Yes, School Is My Top Priority And No, I Do Not Regret Saying That

Yes, School Is My Top Priority And No, I Do Not Regret Saying That

Seriously, my education will always rank higher than any other factor in my life.


I am halfway through the third year of my undergraduate career. It wasn't until this academic year that I realized just how much I value my higher education. Despite all of the additional stress and workload, it has recently resonated with me the magnitude to which I truly appreciate attending college.

I had this realization as I became an upperclassman undergraduate student. Now I am fully immersed in my chosen fields of study after passing all of the general education requirements and introductory courses, and I absolutely love it. While I do admit there are definitely days where things are more challenging and I probably question my intentions a hundred times, at the end of the day, I would never give up the experience of furthering my education.

Through the time I have put forth toward my undergraduate degree thus far, I have been exposed to numerous ideologies, challenged to think critically, developed a sense of value preferences, enhanced my public speaking and writing skills, defended my stance on issues, remained open to new perspectives, perfected my time management skills, been rewarded for hard work, motivated to persevere, and inspired by some exceptional faculty. Every second is a learning experience; every second has been worth it.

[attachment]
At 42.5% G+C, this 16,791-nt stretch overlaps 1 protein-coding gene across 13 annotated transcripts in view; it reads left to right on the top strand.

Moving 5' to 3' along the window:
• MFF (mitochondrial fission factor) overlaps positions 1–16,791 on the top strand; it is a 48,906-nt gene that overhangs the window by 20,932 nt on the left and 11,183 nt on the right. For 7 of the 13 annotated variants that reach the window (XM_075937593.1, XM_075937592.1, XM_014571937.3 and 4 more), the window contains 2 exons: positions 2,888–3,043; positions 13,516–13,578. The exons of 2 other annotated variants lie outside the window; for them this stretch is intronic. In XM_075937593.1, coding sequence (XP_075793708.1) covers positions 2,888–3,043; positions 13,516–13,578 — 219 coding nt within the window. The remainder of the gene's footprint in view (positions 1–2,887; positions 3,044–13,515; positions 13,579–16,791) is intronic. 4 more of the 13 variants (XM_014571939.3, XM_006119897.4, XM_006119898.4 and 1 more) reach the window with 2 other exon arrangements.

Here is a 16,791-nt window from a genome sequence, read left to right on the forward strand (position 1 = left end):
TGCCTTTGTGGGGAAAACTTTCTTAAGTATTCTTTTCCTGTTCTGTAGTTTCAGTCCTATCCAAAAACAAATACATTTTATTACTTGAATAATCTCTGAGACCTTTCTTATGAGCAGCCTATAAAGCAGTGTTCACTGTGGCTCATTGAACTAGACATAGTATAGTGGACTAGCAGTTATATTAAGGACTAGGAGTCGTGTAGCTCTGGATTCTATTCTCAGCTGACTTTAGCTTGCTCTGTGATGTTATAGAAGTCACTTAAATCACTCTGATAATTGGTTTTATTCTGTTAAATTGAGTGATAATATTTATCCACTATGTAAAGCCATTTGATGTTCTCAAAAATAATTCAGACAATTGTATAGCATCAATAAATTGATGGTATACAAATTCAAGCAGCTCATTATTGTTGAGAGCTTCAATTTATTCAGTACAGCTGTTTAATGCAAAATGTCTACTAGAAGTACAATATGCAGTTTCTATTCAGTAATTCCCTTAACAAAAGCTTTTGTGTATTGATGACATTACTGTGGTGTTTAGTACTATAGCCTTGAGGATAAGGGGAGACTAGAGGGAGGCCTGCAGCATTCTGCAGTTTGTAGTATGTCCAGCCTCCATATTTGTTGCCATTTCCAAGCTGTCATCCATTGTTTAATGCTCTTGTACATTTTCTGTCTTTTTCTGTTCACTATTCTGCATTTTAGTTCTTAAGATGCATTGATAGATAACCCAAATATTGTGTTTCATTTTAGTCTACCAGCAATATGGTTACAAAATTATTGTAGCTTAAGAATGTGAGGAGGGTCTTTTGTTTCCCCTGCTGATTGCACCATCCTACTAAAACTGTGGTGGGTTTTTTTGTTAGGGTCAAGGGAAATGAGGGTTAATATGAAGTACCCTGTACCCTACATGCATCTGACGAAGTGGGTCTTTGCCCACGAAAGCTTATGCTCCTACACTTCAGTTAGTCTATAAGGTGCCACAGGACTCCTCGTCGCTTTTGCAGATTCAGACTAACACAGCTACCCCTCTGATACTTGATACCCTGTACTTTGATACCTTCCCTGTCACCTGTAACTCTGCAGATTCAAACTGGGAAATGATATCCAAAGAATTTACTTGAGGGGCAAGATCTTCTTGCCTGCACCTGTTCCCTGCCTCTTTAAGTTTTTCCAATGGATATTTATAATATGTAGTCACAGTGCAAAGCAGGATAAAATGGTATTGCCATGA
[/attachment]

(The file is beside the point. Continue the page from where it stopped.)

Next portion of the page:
Life is all about balance and learning how to juggle multiple factors that will hopefully result in a well-rounded, quality means of living. However, there are going to be instances where you have to prioritize these factors in your life in order to achieve whatever it is that you are aiming to do. This means making sacrifices because it is impossible to do everything all of the time.

Personally, I am proud to say that my education is my top priority at this point in my life. School comes first over relationships of any kind, social events, hobbies, health, work, physical appearance, or any type of distraction. Of course, these things all are important to value and intertwined, and I do value them; however, just not to the extent to which I value my journey through higher education.

I did not realize it until this year after it really stands out to me whenever somebody makes a decision that puts their schoolwork on the backburner. While this is OK to do sometimes, it is just mind-boggling for me to fathom why some people do this so frequently. Shouldn't you want to put your education first, at least most of the time, because, without it, the potential for opportunity would be gone?